61 Hypocrystalline Andesite Subtype B

The Geology and Petrography of Crater Lake National Park, 1902






This variety of hypocrystalline andesites is represented by the following specimens: Nos. 34, 35, 36, 37, 38, 39, 40, 41, 42, 43, 44, 45, 46, 47, 48, 49, 50, 51, 52, 53, 54, 55, 56, 57, and 58. It is a more abundant type, therefore, than is subtype A. As above stated, these andesites do not differ materially in the hand specimen from the subtype just described. Under the microscope the chief distinction lies in the comparative suppression of the distinctly microlitic plagioclase and in the greater abundance of the larger and broader feldspars that are not always to be sharply distinguished from the phenocrystic plagioclases. In this subtype the rock also is strongly inclined to develop allotriomorphic feldspar, and in this way, as well as in the development of more and more lath-shaped and broad rectangular-shaped feldspars, to pass into the holocrystalline andesites.

Those specimens that are transitional to subtype A (40, 43, 47, 49, 53, 54) have plagioclase laths very abundantly developed, but these are usually so much larger than the microlitic feldspars above described that they may hardly be designated as microlites. At the same time the augite microlites become larger and lose their sharp outline, and glass is hardly distinguishable. Other specimens, transitional to the holocrystalline andesites of the third type, show the development of a small amount of allotriomorphic plagioclase or quartz and contain a great amount of the rectangular feldspar forms (50, 52). It even happens that both these tendencies are manifest in the same rock (54), so that numerous small plagioclase laths in fluidal arrangement occur with a rather vague paste of allotriomorphic material.

The more normal members of this type, although subject to considerable variation in size and relative abundance of the component minerals, as well as in their structural arrangement, may be said to contain numerous phenocrysts of hypersthene and augite, and especially of plagioclase, embedded in a hypocrystalline, or at most very finely crystalline groundmass of plagioclase, augite, and magnetite, with probably a little hardly distinguishable colorless glass base. The glass base may be presumed to be present on account of the presence of a little brownish globulitic matter in the interstices between the feldspars. The augite of the groundmass rarely has as sharp forms, and is also rarely as small as in the two already described types. In a number of the thin sections studied it has a granular or roughly prismatic granular habit. The sharpness of outline seems to disappear almost regularly with the increasing size of the grain of the groundmass. The plagioclase of the groundmass is the most fluctuating ingredient both as to amount and as to size and habit. In some the slender lath-form, in others the short-rectangular habit predominates. The color of the groundmass is in most cases lighter than in subtype A, owing to the greater coarseness of grain and to the scarcity of glass. These andesites even more than those just described possess the strongly felted structure characteristic of the so-called pilotaxitic groundmass of Rosenbusch.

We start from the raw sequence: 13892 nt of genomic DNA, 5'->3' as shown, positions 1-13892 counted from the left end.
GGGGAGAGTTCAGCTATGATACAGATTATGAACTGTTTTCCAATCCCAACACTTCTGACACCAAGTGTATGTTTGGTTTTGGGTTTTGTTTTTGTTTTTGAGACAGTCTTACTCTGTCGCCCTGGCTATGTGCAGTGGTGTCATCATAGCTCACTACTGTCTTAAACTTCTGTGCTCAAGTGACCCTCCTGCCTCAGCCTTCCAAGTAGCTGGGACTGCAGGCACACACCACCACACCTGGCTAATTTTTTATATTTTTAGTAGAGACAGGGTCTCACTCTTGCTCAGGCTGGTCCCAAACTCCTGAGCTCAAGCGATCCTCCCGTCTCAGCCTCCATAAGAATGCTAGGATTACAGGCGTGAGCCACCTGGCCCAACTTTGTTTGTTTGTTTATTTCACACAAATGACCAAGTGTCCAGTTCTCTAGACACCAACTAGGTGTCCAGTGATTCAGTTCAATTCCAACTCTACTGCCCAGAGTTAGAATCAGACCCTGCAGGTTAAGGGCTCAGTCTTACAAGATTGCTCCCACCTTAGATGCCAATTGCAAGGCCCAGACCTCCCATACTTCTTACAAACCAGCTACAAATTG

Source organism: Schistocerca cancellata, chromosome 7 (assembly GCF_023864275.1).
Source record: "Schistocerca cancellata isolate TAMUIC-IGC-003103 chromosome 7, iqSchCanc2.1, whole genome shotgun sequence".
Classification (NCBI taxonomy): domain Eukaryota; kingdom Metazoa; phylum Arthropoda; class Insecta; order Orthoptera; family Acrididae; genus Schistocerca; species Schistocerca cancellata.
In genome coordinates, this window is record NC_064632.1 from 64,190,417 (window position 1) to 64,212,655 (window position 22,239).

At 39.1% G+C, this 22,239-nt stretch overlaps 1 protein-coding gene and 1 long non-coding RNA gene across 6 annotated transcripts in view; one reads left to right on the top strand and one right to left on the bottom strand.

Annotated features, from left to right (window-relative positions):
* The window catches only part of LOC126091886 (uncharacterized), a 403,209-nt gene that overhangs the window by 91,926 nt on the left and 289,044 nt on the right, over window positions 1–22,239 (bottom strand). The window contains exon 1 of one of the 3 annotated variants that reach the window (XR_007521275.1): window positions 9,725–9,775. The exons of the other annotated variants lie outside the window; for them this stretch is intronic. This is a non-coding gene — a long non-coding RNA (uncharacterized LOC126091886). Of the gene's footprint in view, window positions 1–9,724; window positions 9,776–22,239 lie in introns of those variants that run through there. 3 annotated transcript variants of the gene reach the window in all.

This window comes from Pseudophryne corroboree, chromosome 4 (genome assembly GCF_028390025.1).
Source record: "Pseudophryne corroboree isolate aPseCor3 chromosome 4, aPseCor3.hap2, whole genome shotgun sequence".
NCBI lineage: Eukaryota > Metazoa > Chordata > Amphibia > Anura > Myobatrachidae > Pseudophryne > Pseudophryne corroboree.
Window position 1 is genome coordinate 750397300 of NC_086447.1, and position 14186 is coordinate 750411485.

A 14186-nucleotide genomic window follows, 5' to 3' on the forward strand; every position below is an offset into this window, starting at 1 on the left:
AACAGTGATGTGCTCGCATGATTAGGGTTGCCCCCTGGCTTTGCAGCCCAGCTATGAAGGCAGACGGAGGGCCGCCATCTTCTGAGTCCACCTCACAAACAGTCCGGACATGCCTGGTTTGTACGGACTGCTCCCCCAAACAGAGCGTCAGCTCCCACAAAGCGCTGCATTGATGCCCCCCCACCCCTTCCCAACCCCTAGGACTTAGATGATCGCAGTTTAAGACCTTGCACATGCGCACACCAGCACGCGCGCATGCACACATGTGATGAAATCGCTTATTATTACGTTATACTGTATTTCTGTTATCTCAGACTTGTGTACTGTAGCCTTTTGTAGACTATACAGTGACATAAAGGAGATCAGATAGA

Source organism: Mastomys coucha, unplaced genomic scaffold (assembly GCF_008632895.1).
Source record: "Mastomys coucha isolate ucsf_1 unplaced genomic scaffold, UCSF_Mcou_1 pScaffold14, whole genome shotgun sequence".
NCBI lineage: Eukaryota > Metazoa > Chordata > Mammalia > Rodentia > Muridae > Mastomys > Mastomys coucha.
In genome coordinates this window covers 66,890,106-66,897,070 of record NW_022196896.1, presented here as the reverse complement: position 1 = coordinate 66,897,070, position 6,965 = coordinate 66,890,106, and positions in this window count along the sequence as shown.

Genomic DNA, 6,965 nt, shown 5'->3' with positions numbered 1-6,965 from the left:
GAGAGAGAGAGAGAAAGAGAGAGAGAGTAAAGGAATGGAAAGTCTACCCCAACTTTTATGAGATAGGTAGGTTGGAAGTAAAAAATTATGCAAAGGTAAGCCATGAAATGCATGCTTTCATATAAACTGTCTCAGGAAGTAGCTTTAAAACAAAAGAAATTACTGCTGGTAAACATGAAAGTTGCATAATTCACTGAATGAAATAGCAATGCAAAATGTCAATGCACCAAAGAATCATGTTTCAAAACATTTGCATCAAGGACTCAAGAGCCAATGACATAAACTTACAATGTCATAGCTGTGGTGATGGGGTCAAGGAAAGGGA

Mr. Diller has briefly described a hypersthene-andesite from the later lavas of Mount Shasta, in California,a that is almost identical with several of the Crater Lake andesites included in subtype B. The resemblance extends both to the groundmass and to the phenocrysts of plagioclase, hypersthene, and augite. It would, in fact, be impossible to tell from the thin section alone from which of the two volcanic areas this rock came. This andesite from Mount Shasta is No. 87 of the Educational Series of Rock Specimens collected and distributed by the United States Geological Survey, and was collected at Horse Camp, near the timber line upon the western slope of the mountain.

aBull. U. S. Geol. Survey No. 150, 1898, p. 227.

Another well-known hypersthene-andesite that resembles this type as far as the groundmass is concerned is the rock from Buffalo Peak, Park County, Colo., described by Whitman Cross.b This rock is No. 86 of the above-mentioned series. It differs considerably from all the Crater Lake andesites, not only of this but of other types, in the much greater abundance of the hypersthene and augite phenocrysts.

bIdem, p. 224.
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